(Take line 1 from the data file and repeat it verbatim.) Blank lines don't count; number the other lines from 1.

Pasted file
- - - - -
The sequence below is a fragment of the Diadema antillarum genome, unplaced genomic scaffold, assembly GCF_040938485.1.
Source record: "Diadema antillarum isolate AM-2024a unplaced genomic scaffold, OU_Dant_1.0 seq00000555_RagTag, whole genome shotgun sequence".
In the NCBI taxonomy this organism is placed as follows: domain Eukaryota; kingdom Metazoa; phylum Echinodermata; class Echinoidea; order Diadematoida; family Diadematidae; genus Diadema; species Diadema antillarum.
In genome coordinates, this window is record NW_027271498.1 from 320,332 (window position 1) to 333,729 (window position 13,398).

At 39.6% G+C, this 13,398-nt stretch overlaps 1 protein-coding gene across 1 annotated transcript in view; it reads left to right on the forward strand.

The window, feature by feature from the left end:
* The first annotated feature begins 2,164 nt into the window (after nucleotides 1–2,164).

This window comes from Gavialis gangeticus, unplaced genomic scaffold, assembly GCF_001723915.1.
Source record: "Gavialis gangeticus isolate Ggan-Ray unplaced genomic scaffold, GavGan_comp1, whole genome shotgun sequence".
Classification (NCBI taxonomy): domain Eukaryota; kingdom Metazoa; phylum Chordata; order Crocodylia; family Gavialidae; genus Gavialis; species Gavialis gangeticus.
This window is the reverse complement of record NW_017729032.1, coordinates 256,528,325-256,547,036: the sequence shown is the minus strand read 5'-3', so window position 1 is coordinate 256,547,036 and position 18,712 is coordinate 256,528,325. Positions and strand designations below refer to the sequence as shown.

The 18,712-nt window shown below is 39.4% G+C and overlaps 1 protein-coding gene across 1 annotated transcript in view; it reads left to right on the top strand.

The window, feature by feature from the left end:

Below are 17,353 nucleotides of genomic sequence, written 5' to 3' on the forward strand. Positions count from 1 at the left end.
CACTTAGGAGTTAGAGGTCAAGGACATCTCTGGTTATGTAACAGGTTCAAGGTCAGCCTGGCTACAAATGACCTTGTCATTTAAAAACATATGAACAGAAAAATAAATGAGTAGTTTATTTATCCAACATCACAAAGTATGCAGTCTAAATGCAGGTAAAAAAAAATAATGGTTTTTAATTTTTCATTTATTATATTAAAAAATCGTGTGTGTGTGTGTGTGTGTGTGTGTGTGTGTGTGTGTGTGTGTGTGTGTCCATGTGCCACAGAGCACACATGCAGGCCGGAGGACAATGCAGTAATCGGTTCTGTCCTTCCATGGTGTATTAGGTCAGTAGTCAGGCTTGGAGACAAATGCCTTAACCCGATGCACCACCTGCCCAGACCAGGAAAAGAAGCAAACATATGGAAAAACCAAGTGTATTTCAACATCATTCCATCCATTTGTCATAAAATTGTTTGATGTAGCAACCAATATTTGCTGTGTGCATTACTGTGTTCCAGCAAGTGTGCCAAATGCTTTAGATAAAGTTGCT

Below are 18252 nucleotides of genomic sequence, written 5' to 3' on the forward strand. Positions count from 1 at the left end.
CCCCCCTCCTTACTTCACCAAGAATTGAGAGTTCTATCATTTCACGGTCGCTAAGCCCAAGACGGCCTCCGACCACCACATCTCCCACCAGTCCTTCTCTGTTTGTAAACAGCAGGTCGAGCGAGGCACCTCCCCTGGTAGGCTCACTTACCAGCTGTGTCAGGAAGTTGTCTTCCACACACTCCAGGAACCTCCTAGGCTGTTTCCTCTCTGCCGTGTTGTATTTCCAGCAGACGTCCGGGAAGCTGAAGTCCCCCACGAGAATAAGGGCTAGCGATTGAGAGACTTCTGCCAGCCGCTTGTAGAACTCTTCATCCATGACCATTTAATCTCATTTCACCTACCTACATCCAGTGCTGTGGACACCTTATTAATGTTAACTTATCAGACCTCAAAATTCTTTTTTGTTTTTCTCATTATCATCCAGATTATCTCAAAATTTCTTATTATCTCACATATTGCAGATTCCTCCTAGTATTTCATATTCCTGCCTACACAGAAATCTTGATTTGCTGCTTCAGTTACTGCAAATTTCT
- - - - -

The sequence below is a fragment of the Diadema antillarum genome, unplaced genomic scaffold, assembly GCF_040938485.1.